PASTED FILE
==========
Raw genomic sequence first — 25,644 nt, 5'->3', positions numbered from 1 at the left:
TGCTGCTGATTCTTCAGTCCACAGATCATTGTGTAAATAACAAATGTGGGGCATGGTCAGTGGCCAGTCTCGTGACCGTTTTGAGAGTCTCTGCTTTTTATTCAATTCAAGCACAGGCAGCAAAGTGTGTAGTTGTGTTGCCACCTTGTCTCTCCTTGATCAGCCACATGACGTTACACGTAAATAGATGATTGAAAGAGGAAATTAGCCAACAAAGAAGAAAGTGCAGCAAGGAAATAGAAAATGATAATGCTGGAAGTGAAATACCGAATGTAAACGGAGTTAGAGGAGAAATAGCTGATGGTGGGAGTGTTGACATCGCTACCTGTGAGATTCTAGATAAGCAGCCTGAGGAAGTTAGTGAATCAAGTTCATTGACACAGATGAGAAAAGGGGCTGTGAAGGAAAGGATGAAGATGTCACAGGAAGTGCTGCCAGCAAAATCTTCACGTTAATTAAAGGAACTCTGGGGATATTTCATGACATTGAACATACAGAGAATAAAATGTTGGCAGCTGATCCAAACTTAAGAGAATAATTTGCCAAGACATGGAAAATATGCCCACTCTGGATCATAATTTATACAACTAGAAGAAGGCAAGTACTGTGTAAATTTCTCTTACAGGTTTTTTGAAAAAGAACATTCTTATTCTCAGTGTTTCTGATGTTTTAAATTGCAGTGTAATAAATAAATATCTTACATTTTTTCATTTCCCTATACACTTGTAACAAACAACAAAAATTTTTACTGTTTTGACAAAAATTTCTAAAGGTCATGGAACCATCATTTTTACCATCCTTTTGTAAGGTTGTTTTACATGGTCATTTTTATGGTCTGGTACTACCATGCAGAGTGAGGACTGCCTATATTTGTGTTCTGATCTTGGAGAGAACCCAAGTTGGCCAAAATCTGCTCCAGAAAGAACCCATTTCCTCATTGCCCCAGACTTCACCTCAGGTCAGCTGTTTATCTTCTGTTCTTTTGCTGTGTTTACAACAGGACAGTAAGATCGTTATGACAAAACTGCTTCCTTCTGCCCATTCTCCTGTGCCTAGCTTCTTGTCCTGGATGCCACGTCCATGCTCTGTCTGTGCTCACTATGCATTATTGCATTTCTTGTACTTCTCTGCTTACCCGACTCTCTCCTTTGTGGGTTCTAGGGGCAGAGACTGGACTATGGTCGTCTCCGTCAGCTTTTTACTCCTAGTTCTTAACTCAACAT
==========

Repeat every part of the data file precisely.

Raw genomic sequence first — 25,644 nt, 5'->3', positions numbered from 1 at the left:
TGCTGCTGATTCTTCAGTCCACAGATCATTGTGTAAATAACAAATGTGGGGCATGGTCAGTGGCCAGTCTCGTGACCGTTTTGAGAGTCTCTGCTTTTTATTCAATTCAAGCACAGGCAGCAAAGTGTGTAGTTGTGTTGCCACCTTGTCTCTCCTTGATCAGCCACATGACGTTACACGTAAATAGATGATTGAAAGAGGAAATTAGCCAACAAAGAAGAAAGTGCAGCAAGGAAATAGAAAATGATAATGCTGGAAGTGAAATACCGAATGTAAACGGAGTTAGAGGAGAAATAGCTGATGGTGGGAGTGTTGACATCGCTACCTGTGAGATTCTAGATAAGCAGCCTGAGGAAGTTAGTGAATCAAGTTCATTGACACAGATGAGAAAAGGGGCTGTGAAGGAAAGGATGAAGATGTCACAGGAAGTGCTGCCAGCAAAATCTTCACGTTAATTAAAGGAACTCTGGGGATATTTCATGACATTGAACATACAGAGAATAAAATGTTGGCAGCTGATCCAAACTTAAGAGAATAATTTGCCAAGACATGGAAAATATGCCCACTCTGGATCATAATTTATACAACTAGAAGAAGGCAAGTACTGTGTAAATTTCTCTTACAGGTTTTTTGAAAAAGAACATTCTTATTCTCAGTGTTTCTGATGTTTTAAATTGCAGTGTAATAAATAAATATCTTACATTTTTTCATTTCCCTATACACTTGTAACAAACAACAAAAATTTTTACTGTTTTGACAAAAATTTCTAAAGGTCATGGAACCATCATTTTTACCATCCTTTTGTAAGGTTGTTTTACATGGTCATTTTTATGGTCTGGTACTACCATGCAGAGTGAGGACTGCCTATATTTGTGTTCTGATCTTGGAGAGAACCCAAGTTGGCCAAAATCTGCTCCAGAAAGAACCCATTTCCTCATTGCCCCAGACTTCACCTCAGGTCAGCTGTTTATCTTCTGTTCTTTTGCTGTGTTTACAACAGGACAGTAAGATCGTTATGACAAAACTGCTTCCTTCTGCCCATTCTCCTGTGCCTAGCTTCTTGTCCTGGATGCCACGTCCATGCTCTGTCTGTGCTCACTATGCATTATTGCATTTCTTGTACTTCTCTGCTTACCCGACTCTCTCCTTTGTGGGTTCTAGGGGCAGAGACTGGACTATGGTCGTCTCCGTCAGCTTTTTACTCCTAGTTCTTAACTCAACAT